The PL400 should be serviced as a pair of amps and both channels checked out together. The PL700/500 can
be serviced one channel at a time.
You must use a signal generator with a means to control the output level and frequency,
a dual channel oscilliscope, a 120 volt variac with voltmeter and AC current meter prefered,
and some high power 250 watt+ 8 ohm and 4 ohm
load resistors as a minimum to startup the amp. Failure to follow this procedure
will cost you a lot of money. I have no trouble spending your money, but you might.
Replace the two power rail fuses (PL400 uses only 2 fuses for both channels)
with small value fuses (about 2-3 amps).
Remove the output devices if you have not done so already. This phase of the test
is to ensure that the amp is actualy operational while not allowing it to destroy your
costly output transistors if something is wrong (grin). Typical worst case failure this way is
a resistor or at most a few smaller transistors if you don't follow this procedure (BIG GRIN).
With the amp connected
to the variact (turned off down to ZERO and SWITCHED OFF!), the signal generator connected to
the inputs with an output level of about 100 mv at 1KHz., and NO LOAD connected
to the output terminals. Connect the scope probes to the output terminals with the scope set
to about 10v per division and the sweep so that you can see several cycles of the sinewave clearly.
Apply power SLOWLY to the the amp while watching the output on the scope. At about 30 volts
into the amp, the output will suddenly jump slightly and then start to produce a sinewave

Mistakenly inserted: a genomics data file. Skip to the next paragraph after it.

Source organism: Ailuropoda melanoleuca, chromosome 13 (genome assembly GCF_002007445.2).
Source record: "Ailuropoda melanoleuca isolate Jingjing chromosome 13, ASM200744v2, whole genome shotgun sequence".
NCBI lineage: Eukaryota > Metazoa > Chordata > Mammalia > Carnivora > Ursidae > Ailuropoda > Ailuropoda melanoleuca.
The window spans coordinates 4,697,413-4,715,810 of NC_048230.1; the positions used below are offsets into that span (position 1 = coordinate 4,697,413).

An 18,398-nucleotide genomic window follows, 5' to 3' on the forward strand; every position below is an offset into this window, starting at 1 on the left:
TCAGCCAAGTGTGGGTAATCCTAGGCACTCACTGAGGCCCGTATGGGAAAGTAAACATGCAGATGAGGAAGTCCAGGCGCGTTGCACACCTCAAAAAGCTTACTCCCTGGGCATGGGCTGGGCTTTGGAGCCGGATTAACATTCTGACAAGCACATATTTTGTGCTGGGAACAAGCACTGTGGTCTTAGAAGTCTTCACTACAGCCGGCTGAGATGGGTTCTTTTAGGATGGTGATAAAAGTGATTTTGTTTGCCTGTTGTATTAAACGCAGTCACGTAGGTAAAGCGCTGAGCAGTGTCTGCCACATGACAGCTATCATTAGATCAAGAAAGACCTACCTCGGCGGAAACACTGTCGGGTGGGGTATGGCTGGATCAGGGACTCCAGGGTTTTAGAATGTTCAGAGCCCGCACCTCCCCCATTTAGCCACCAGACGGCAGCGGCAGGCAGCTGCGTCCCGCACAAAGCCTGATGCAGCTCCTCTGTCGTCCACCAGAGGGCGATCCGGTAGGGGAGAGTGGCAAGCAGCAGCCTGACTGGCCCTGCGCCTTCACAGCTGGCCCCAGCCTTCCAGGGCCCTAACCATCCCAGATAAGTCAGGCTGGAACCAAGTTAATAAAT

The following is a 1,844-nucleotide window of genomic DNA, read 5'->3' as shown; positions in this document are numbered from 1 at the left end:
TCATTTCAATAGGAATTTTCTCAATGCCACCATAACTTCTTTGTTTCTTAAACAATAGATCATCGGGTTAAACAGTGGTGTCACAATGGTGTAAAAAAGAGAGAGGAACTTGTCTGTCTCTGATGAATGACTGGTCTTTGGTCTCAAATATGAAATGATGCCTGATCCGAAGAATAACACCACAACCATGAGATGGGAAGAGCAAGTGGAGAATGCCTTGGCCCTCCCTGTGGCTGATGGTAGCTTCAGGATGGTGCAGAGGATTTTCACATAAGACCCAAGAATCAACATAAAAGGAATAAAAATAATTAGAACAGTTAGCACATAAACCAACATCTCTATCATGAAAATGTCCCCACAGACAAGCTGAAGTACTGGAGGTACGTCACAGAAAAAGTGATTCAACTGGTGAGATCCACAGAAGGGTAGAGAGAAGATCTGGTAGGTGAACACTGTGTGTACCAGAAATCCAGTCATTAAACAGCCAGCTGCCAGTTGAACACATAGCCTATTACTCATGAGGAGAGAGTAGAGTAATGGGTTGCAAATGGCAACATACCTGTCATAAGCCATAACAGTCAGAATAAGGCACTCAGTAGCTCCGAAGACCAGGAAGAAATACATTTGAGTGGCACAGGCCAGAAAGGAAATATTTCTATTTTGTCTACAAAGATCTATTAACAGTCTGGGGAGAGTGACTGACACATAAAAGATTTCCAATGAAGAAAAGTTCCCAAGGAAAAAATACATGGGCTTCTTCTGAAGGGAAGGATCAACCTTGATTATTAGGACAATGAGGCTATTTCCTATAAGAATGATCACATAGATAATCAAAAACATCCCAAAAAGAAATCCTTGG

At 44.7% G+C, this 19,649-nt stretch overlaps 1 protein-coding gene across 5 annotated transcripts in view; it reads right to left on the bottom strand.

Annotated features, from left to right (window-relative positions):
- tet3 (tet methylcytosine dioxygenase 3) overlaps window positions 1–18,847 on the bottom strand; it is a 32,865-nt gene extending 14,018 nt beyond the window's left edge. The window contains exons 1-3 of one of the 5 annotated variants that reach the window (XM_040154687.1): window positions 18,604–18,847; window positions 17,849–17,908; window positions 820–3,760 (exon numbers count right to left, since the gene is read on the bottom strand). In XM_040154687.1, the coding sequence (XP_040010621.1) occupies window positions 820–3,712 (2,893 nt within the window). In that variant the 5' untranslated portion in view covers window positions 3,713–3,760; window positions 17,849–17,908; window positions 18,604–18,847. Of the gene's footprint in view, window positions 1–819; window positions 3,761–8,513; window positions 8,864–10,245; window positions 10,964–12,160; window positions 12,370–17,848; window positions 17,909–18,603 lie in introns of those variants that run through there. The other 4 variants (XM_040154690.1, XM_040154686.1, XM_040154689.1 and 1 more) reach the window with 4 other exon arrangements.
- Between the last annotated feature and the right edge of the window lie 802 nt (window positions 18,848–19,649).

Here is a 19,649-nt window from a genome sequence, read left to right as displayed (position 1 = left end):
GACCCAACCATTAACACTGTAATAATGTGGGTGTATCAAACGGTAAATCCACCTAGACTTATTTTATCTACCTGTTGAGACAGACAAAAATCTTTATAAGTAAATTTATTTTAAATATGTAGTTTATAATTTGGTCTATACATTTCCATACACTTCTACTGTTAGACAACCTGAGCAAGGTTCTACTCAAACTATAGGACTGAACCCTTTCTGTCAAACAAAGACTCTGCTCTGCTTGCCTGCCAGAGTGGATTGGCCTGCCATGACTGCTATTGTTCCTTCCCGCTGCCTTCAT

on the scope. If this does not happen, shut the amp down and check things. If you see the jump
on the scope and you see no output, check your setup of the generator/scope.
If all is looking well at this stage, you should see a sinewave that is either "normal" looking or
shows symetrical clipping. After adjusting the output level to just give symetrical clipping
(adjust the scope as needed to give a good view on the display) you should be able to raise the
AC input some to about 50 volts and see a clean sinewave again. Check the offset voltage on the outputs.
It should be under 50 mv. If you can not get a clean symetrical sinewave, power the amp down and
start looking for things broken. Most often it is an overlooked resistor if all of the semi-conductors are
good. If things are looking good, the next step is to raise the AC input more and again repeat the
above checks for symetry of the signal. The generator input should be able to be raised
higher to the point of symetrical clipping at each step. If at anytime the amp fails to
clip symetricly, shut it down. Failure to do so will cause you smoked parts and money!
If you can take the amp all the way up to a full line voltage in (120 VAC) and the amp will
produce a clean symetrical signal up to the point of clipping, you are pretty much done with this
phase. The next step (2nd step) is to install only one pair of the output devices (one on the + rail side,
one on the - rail side) and repeat the above steps. If all looks fine, repeat once more (the 3rd step) but
with the load resistors connected. As the AC input is raised and the amp "turns on" you should be
able to actually drive some power into the load at this time. Check for non-symetrical clipping!!!! If you
see that signal looks good with no imbalanced clipping, then you are home free at this point. Raise the
AC input levels slowly and watch the scope. If all is fine, you should be able to run the amp up to full
power and get a hundred watts of power out of the amp before the fuses pop. Check the BIAS as described below.